“There is no school equal to a decent home and no teacher equal to a virtuous parent.”
On Mahatma Gandhi’s 146th birth anniversary, his ideas and vision on education still find relevance in educational status quo. He believed in imparting education through crafts, which Narendra Modi, in his speech at United Nations, also spoke about. “Education and skill development as India’s top priority”, the Prime Minister highlighted in his speech.
Gandhi emphasized the difference between education and literacy. Literacy according to him is neither the end of education nor even the beginning. He stressed on practical work and the potentiality of students in education.
“The real difficulty is that people have no idea of what education truly is. We assess the value of education in the same manner as we assess the value of land or of shares in the stock-exchange market. We want to provide only such education as would enable the student to earn more. We hardly give any thought to the improvement of the character of the educated. The girls, we say, do not have to earn; so why should they be educated? As long as such ideas persist there is no hope of our ever knowing the true value of education.”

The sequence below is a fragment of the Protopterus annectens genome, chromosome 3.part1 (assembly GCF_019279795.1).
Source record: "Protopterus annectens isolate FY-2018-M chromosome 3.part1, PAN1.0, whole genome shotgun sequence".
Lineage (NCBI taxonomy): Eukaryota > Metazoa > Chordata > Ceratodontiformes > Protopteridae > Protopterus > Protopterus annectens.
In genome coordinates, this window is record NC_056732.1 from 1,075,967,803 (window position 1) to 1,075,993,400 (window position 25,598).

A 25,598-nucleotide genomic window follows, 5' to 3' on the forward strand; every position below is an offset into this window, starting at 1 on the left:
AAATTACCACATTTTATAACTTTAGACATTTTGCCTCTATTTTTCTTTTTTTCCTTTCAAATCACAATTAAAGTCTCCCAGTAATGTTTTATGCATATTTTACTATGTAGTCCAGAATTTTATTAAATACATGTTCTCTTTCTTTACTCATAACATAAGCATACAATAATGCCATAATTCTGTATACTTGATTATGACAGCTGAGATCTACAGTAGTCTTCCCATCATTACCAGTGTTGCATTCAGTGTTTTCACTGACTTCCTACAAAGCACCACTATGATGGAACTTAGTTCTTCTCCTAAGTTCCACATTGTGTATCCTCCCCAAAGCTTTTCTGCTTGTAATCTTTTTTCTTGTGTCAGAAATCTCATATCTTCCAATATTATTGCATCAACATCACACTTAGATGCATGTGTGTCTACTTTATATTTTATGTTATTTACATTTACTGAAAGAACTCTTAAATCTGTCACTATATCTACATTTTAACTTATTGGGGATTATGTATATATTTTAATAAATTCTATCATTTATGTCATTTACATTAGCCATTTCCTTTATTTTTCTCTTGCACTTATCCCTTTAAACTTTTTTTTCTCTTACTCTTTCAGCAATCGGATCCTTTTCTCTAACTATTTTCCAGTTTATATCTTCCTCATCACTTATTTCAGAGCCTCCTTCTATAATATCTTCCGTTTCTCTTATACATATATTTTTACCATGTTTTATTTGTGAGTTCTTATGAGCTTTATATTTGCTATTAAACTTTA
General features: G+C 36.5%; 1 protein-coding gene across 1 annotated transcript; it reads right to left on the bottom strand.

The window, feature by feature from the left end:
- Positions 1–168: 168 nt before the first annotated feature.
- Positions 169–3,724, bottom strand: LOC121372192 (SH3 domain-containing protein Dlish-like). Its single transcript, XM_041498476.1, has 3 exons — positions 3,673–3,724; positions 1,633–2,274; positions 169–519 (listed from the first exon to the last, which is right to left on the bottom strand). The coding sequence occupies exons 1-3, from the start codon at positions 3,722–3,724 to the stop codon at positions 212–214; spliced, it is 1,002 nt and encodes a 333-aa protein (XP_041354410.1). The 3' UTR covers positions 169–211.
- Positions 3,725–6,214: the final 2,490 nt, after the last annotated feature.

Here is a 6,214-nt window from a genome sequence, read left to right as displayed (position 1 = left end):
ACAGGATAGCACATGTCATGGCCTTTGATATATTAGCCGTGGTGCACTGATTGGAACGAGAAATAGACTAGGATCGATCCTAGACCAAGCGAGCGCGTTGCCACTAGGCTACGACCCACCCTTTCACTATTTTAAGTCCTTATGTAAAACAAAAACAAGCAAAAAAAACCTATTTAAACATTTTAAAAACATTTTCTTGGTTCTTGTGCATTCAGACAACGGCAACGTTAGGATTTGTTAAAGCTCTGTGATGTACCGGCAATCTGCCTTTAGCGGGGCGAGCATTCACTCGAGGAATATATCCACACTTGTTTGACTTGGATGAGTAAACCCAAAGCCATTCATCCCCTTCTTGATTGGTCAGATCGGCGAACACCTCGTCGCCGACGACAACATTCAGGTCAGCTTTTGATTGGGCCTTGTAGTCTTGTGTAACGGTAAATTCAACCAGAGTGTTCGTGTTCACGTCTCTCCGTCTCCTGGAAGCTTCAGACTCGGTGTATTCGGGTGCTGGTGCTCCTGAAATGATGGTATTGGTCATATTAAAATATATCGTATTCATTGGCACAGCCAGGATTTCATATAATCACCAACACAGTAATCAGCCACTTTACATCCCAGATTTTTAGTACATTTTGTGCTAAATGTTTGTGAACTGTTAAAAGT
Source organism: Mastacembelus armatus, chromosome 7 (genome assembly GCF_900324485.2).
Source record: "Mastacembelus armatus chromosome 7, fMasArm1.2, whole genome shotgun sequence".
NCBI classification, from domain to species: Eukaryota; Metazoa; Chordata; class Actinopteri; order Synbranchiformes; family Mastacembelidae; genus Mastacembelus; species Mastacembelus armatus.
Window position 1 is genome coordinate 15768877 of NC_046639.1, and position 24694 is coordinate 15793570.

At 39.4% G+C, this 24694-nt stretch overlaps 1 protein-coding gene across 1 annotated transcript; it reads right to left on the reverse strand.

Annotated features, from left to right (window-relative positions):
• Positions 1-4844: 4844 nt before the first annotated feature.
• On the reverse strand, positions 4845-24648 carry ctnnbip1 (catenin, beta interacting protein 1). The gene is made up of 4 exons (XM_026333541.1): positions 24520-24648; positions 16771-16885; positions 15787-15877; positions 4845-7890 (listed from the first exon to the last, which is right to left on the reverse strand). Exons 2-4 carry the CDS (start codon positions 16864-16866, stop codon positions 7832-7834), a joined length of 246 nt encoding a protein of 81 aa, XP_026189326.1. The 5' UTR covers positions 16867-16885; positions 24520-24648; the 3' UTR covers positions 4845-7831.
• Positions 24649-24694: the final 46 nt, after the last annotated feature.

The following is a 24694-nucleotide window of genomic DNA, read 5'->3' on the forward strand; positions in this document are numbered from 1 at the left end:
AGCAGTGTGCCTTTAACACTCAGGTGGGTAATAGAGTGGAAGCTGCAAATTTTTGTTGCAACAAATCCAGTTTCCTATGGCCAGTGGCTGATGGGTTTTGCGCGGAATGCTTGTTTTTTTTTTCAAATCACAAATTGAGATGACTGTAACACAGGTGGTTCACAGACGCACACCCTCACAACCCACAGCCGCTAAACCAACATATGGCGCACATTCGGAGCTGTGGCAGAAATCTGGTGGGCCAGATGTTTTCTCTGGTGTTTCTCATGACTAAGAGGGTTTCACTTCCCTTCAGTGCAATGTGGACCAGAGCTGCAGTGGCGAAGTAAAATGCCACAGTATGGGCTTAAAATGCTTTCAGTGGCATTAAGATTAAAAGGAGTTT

Education, being an integral part of economic, political, and social development, has always been the top priority, whether it is a developing nation or developed. In a developing country like India, where there is a great degree of disparity in education, getting even the basic education to all, is a humongous challenge. India has made great strides in educating its citizens since independence, but there is still a lot to be done. We still don’t see the true value of education beyond a vehicle to earn more. Mahatma Gandhi did. He closely aligned morality with education.
“The ultimate aim of education should seek a larger role for self and society, not a narrow means to enhance social status.”
And isn’t that intrinsically true for education as a concept? To not say “I know more”, but to say “I know better”.